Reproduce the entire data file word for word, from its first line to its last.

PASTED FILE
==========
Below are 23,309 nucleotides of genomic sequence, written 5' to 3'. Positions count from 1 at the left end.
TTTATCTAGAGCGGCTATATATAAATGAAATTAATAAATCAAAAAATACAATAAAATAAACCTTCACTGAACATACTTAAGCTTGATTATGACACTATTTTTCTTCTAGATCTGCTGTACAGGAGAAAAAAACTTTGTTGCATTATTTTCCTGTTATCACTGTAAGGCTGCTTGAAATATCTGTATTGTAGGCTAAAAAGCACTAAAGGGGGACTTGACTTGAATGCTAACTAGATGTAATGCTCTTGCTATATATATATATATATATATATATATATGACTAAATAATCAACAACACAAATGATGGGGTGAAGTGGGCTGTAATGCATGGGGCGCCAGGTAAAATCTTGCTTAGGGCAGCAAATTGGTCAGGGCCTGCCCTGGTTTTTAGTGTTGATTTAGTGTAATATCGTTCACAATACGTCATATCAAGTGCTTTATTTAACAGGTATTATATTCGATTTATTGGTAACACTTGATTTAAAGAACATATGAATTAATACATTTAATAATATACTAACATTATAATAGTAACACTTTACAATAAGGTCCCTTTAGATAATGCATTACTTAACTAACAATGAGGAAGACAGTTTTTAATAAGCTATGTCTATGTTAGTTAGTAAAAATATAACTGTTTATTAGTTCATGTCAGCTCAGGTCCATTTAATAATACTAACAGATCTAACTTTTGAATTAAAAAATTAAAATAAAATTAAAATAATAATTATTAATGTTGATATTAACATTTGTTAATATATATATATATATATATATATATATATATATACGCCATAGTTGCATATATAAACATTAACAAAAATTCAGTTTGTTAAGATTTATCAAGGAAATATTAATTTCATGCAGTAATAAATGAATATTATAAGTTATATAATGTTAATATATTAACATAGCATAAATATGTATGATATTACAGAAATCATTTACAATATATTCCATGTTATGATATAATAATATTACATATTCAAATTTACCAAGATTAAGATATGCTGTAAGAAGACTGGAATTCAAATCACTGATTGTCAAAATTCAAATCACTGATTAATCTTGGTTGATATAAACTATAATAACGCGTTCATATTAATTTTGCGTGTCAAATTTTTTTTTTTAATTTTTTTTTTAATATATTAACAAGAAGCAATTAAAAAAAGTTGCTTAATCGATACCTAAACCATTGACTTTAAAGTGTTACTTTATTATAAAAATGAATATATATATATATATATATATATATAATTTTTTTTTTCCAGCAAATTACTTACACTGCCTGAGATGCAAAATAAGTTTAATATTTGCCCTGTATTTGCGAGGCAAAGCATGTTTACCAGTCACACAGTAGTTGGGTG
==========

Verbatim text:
Below are 23,309 nucleotides of genomic sequence, written 5' to 3'. Positions count from 1 at the left end.
TTTATCTAGAGCGGCTATATATAAATGAAATTAATAAATCAAAAAATACAATAAAATAAACCTTCACTGAACATACTTAAGCTTGATTATGACACTATTTTTCTTCTAGATCTGCTGTACAGGAGAAAAAAACTTTGTTGCATTATTTTCCTGTTATCACTGTAAGGCTGCTTGAAATATCTGTATTGTAGGCTAAAAAGCACTAAAGGGGGACTTGACTTGAATGCTAACTAGATGTAATGCTCTTGCTATATATATATATATATATATATATATATGACTAAATAATCAACAACACAAATGATGGGGTGAAGTGGGCTGTAATGCATGGGGCGCCAGGTAAAATCTTGCTTAGGGCAGCAAATTGGTCAGGGCCTGCCCTGGTTTTTAGTGTTGATTTAGTGTAATATCGTTCACAATACGTCATATCAAGTGCTTTATTTAACAGGTATTATATTCGATTTATTGGTAACACTTGATTTAAAGAACATATGAATTAATACATTTAATAATATACTAACATTATAATAGTAACACTTTACAATAAGGTCCCTTTAGATAATGCATTACTTAACTAACAATGAGGAAGACAGTTTTTAATAAGCTATGTCTATGTTAGTTAGTAAAAATATAACTGTTTATTAGTTCATGTCAGCTCAGGTCCATTTAATAATACTAACAGATCTAACTTTTGAATTAAAAAATTAAAATAAAATTAAAATAATAATTATTAATGTTGATATTAACATTTGTTAATATATATATATATATATATATATATATATATATACGCCATAGTTGCATATATAAACATTAACAAAAATTCAGTTTGTTAAGATTTATCAAGGAAATATTAATTTCATGCAGTAATAAATGAATATTATAAGTTATATAATGTTAATATATTAACATAGCATAAATATGTATGATATTACAGAAATCATTTACAATATATTCCATGTTATGATATAATAATATTACATATTCAAATTTACCAAGATTAAGATATGCTGTAAGAAGACTGGAATTCAAATCACTGATTGTCAAAATTCAAATCACTGATTAATCTTGGTTGATATAAACTATAATAACGCGTTCATATTAATTTTGCGTGTCAAATTTTTTTTTTTAATTTTTTTTTTAATATATTAACAAGAAGCAATTAAAAAAAGTTGCTTAATCGATACCTAAACCATTGACTTTAAAGTGTTACTTTATTATAAAAATGAATATATATATATATATATATATATATAATTTTTTTTTTCCAGCAAATTACTTACACTGCCTGAGATGCAAAATAAGTTTAATATTTGCCCTGTATTTGCGAGGCAAAGCATGTTTACCAGTCACACAGTAGTTGGGTG